After Ghost in January 2015, a new vulnerability has been found on the Glibc, affecting Linux servers! Let us pause for a moment and understand how it works.
What is the Glibc ?
When a request is sent to a program, the program uses one or several functions to achieve the requested result. These functions are stored in libraries, some of which contain basic functions. The latter are shared by many programs: it is the case of the Libc.
The Libc used in Linux systems was created by the GNU oragnization, which called it Glibc. The bug recently discovered by Google and Red Hat experts is located in this library.
For further explanations about the Glibc, check out our article about the Ghost vulnerability.
The security flaw: a buffer overflow in the DNS lookup
The bug can be found in all Glibc versions from 2.9 on. It is a buffer overflow (what is a buffer overflow) in the DNS (Domain Name Server) lookup of a machine, allowing remote code execution. Explanation:
When a Internet user wishes to visit a website whose domain name he or she knows, for instance www.nbs-system.com, its machine will query a DNS server in order to get the IP address of the website. It will then be able to connect directly to the IP adress to access the website.
By default, machines keep a space of 2048 bytes to store the DNS server’s answers. An IP address is 4 bytes long, which means that up to 512 addresses can be stored in the answer. Even if some websites register more than one IP address, the answer can thus be contained without any problem in this memory slot.
If an answer is longer than 2048 bytes, then the machine will create a second memory slot dedicated to the reception of the answer’s surplus amount. There thus seems to be no risk of a buffer overflow.
However, under certain conditions, the machine will not use this second storage space. If the answer exceeds the limit, then the 2048 first bytes will be stored on the first slot, and the following bytes will be stored right after it. They will erase and replace the code that was written before: that is the buffer overflow.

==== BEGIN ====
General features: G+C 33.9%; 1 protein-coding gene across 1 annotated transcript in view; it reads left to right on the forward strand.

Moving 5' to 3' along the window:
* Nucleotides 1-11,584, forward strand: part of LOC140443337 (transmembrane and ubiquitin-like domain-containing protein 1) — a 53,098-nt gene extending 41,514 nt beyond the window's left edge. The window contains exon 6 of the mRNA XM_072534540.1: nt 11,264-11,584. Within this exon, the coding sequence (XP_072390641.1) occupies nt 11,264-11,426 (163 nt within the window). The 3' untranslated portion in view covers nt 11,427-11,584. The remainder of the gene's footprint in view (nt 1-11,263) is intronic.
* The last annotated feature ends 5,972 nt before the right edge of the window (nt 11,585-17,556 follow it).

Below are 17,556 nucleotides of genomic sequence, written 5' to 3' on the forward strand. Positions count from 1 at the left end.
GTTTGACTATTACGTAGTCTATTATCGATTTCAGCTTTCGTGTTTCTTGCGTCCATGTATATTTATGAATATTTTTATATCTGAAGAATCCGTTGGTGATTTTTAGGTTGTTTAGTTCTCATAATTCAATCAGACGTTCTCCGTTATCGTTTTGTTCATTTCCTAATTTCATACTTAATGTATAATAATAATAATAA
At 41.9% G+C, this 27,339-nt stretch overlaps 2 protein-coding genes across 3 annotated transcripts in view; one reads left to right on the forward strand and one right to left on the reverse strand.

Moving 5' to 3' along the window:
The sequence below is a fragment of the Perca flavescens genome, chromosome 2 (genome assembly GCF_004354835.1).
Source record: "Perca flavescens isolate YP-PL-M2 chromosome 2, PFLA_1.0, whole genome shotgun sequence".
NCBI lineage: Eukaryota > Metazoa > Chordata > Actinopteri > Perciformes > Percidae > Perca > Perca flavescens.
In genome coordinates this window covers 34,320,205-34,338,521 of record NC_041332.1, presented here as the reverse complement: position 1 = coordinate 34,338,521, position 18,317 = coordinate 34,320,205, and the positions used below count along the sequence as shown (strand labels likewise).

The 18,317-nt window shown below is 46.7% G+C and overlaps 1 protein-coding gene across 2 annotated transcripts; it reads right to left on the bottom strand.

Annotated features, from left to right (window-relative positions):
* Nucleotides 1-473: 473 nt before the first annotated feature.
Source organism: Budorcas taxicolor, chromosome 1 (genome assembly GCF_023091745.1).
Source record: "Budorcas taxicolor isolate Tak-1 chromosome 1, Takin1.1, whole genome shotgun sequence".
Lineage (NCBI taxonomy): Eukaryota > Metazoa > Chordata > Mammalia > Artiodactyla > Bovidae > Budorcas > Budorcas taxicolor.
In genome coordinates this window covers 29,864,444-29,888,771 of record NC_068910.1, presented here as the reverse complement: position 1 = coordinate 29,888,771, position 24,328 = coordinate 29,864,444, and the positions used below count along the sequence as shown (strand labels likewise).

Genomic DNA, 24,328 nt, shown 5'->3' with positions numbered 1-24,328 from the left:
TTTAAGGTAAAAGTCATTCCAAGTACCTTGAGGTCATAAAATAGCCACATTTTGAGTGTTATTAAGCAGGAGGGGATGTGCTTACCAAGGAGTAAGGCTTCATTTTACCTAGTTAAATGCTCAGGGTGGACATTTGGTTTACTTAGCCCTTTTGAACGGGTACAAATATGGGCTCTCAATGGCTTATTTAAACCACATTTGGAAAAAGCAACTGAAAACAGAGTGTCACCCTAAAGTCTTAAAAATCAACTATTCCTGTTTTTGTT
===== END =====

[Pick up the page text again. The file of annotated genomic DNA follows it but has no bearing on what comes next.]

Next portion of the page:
In order to be able to exploit this web security flaw, a hacker has to fulfill one of the following conditions:
- Control a DNS server
- Place himself as a “man-in-the-middle” between the user and a DNS server, to rewrite on the fly its responses before the user receives them
- Have a website and handle one’s own DNS server (in that case, the user’s request and the server’s response have to go through many intermediary servers, making the success of the attack less likely).
Once one of these conditions is fulfilled, the hacker is free to write responses as such: “2048 bytes (IP addresses for instance)” + “code lines”. The goal is for the second part, containing code lines, to be written directly next to the reserved memory space, as a replacement of the code already on the machine. It is the foundation of what will allow the hacker to remotely execute code.
But for that, the machine has to not write the response’s surplus into the second memory space! The hacker thus has to go through a few more actions. Google’s experts did not secify which actions, in order not to ease the vulnerability’s exploitation. They did, however, mention vectors such as sudo, ssh or curl.
An extra risk can also be noted: we talked until now about a user’s machine. However, the exploit of this flaw can be done on a larger scale. If a company uses an intermediary DNS server, passing on to an Internet Service Provider’s DNS server, this server can be hacked. The answers being then sent to all the internal network’s machine, they also fall under the hacker’s control: he killed many birds with one stone.
If a pirate handles his own DNS server for a website, he can act on an even larger scale: by sending its answer through intermediary servers, he increases the risk of his attack being blocked, but if it works, the answer is very likely to be cached, and thus to be sent to all machines trying to connect to his website through the intermediary server. Coupled with a social engineering operation, such an attack can rapidly grow in size.
Conclusion: the attack can have huge consequences, and its exploit is not really technically complicated. The obstacles here are the conditions the pirate has to fulfill in order to succeed.
There is only one solution : apply the patch.
Glibc/DNS security: to go further
If you wish to know more about the vulnerability, read the following articles:
Source : Emile Heitor